The purpose of this new report from Network is to showcase how environmental markets do not emerge in a fully functional state but are built incrementally. It also shows how public, private and philanthropic groups each have unique roles to play in contributing to this market development over time.
Attempts to recruit private capital into conservation often start out as a cluster of public, private, nonprofit and philanthropic groups all working to try to get a new environmental good or service appropriately measured, valued, bought and/or sold.
The most promising business models among these must be tested, vetted and scaled before market consolidation can occur.
This report translates practitioner insights into a framework and common language to describe the way in which conservation finance markets materialize and mature.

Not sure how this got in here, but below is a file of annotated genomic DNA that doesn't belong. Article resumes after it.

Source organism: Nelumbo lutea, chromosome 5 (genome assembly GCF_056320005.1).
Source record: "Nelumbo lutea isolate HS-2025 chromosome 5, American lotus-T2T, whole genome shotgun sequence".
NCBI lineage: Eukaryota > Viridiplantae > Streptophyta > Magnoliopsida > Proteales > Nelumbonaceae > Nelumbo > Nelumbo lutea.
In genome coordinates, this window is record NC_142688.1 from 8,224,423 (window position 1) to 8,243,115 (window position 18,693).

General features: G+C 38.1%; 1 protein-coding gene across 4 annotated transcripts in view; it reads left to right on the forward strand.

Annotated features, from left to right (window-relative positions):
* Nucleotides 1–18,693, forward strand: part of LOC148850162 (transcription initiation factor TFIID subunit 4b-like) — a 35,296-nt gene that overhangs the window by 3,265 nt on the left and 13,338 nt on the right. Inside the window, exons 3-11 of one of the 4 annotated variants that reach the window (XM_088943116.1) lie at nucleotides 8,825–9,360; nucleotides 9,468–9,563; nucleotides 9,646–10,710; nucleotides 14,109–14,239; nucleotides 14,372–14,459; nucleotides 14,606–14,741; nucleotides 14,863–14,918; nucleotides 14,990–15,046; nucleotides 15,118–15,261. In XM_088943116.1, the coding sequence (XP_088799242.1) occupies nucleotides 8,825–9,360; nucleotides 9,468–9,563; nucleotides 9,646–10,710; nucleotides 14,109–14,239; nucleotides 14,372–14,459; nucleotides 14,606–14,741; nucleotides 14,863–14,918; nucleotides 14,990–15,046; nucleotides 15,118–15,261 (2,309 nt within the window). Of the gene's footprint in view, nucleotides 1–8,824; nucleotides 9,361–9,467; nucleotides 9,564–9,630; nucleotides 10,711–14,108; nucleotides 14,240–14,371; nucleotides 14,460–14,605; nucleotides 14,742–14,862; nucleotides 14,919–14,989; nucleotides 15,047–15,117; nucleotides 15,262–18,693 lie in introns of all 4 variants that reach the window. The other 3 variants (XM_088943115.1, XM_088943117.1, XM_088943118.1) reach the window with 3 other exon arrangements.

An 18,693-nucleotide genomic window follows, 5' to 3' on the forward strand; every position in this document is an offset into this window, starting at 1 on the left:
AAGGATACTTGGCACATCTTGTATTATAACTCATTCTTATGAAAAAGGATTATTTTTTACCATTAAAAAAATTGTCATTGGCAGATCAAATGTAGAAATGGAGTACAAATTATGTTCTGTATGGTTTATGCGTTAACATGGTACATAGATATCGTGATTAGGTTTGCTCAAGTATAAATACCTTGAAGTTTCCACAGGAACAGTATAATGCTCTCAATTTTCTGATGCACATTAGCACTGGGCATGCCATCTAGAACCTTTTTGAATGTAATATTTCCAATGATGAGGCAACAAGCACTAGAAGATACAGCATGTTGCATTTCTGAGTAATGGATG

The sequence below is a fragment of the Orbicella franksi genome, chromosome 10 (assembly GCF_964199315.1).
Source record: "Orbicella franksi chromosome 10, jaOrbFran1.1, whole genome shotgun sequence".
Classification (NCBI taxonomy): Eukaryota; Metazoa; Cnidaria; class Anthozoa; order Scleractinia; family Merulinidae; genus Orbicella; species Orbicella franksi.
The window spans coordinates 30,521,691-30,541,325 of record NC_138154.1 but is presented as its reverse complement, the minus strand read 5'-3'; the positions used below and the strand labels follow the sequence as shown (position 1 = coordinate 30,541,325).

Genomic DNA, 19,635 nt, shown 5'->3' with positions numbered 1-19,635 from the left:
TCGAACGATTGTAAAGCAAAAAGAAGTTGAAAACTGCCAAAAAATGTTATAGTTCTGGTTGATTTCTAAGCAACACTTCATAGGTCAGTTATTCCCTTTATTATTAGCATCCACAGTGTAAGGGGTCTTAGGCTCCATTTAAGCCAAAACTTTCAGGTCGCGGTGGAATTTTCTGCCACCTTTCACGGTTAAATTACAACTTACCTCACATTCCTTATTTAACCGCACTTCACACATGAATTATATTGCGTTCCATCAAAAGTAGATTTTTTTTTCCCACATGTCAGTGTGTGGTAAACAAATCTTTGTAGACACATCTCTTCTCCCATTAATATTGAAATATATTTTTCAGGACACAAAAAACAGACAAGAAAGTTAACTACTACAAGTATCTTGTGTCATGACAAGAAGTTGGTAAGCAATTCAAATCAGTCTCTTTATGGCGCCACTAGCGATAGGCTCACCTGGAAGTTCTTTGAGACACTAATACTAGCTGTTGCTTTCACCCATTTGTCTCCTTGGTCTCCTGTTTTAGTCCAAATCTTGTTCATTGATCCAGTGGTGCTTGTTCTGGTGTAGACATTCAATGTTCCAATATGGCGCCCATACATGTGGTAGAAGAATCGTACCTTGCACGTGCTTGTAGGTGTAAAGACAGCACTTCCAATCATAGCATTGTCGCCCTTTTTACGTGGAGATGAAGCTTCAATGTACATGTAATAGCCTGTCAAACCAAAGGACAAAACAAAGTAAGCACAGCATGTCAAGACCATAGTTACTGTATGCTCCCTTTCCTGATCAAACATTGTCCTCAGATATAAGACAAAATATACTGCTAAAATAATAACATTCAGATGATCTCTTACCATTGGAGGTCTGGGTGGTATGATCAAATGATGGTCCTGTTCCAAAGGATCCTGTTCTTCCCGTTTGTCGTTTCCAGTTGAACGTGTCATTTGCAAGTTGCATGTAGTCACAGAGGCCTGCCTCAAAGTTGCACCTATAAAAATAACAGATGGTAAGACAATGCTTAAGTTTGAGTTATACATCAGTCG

The report aims to socialize and expand the body of knowledge on market development by capturing and disseminating findings from an ongoing series of convenings, the Conservation Finance Practitioner Roundtable.
The resulting market development framework is intended to serve as a road map and decision support tool for conservation investors, public agents, foundation professionals, and environmental practitioners alike. It is designed to help market participants set realistic goals, expectations and timeframes for deliverables and objectives.
By distilling the roles and deliverables of market maturation and highlighting how relevant stakeholders may better structure partnerships and efforts, those involved may be able to accelerate the pace and scale at which private capital is leveraged for conservation outcomes on working lands across the United States.